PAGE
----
Cutting corners: It’s been over a year since release, and you still can’t buy a new Xbox at a reasonable price for Christmas. And neither can Microsoft. At the first Halo tournament of the season, the company ran out of Xboxes and provided players in the open bracket with dev kits.
You might think that being the actual maker would help Microsoft find enough Xbox consoles, but apparently not. At least they’re not hoarding them!
A new season of the Halo Championship Series kicked off on Friday and is continuing into the weekend (you can watch the streams here). As of writing, there are four teams still competing for first place out of the 32 that entered the tournament.
By now, the players will each have a genuine Xbox Series X. But at the beginning of the tournament some of the players were using Xbox dev kits in their “retail mode,” according to Halo’s esports lead, Tahir Hasandjekic, also known as Tashi…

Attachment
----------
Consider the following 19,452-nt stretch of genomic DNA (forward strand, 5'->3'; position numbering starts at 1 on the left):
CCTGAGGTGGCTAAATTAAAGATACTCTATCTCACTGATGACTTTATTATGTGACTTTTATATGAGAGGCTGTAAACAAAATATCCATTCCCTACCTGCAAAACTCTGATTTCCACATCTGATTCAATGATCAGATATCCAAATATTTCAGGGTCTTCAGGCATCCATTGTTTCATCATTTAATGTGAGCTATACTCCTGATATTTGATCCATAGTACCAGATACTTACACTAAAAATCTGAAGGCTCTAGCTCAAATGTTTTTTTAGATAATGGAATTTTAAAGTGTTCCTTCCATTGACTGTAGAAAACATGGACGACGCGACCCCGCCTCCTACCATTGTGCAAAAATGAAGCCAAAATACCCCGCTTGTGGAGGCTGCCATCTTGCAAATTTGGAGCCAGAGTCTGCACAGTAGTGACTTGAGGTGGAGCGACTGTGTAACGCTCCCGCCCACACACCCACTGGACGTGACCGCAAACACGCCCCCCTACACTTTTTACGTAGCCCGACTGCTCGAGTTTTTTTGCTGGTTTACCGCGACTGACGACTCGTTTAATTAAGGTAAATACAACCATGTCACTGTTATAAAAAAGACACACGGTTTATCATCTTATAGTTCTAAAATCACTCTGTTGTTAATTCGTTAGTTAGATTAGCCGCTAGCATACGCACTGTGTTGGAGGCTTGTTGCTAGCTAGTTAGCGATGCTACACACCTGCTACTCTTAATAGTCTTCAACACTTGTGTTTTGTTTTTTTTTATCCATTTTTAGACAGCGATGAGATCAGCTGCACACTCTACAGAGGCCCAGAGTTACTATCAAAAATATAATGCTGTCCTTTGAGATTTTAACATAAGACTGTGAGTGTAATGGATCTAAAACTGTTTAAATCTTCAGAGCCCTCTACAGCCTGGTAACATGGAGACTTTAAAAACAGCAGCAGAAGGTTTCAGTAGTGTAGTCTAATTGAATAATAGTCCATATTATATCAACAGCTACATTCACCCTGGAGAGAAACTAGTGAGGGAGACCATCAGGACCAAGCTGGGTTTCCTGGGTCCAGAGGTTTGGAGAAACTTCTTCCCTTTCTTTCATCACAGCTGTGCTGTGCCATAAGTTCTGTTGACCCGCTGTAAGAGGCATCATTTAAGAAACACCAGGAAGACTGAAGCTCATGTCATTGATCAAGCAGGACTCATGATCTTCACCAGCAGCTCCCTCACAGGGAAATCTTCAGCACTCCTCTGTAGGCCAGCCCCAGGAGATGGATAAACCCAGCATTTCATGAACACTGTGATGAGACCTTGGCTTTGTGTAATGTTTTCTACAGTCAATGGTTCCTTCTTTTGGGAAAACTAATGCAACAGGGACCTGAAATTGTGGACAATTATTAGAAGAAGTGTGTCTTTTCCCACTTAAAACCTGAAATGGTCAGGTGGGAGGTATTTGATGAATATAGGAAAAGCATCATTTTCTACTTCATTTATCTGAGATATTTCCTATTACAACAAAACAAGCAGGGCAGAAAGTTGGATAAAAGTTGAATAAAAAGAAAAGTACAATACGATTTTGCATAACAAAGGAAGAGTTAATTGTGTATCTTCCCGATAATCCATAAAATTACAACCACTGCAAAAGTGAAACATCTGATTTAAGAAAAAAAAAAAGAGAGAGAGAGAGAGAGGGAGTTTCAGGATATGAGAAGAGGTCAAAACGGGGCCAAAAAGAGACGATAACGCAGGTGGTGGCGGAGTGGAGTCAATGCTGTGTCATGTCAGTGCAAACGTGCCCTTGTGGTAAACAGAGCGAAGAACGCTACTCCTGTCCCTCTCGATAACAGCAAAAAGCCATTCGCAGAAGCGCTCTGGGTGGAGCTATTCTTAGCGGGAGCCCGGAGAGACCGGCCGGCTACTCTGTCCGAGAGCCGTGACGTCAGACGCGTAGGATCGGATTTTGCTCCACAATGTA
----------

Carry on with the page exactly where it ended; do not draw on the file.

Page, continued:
Heads up open bracket players – you’ll be playing this weekend on Series X development consoles. They’re functionally identical and will be operating in “Retail” mode so it’s the exact same experience, they just look a little different.
Why? Global supply chain shortage is real.
If hypothetically, Microsoft had brought an Xbox Series X for each of the 128 players in the tournament’s open bracket at their current price on eBay, they would’ve had to spend about $120,000; almost half of the tournament’s $250,000 prize pool.
But, in reality, Microsoft doesn’t have to pay that much. A hundred consoles isn’t a lot to them, and their failure to acquire them in time is better explained by poor planning. That said, using dev kits isn’t a big deal, and apart from a few technical issues that were (as far as we know) unrelated to the consoles, the tournament has been a fun one.
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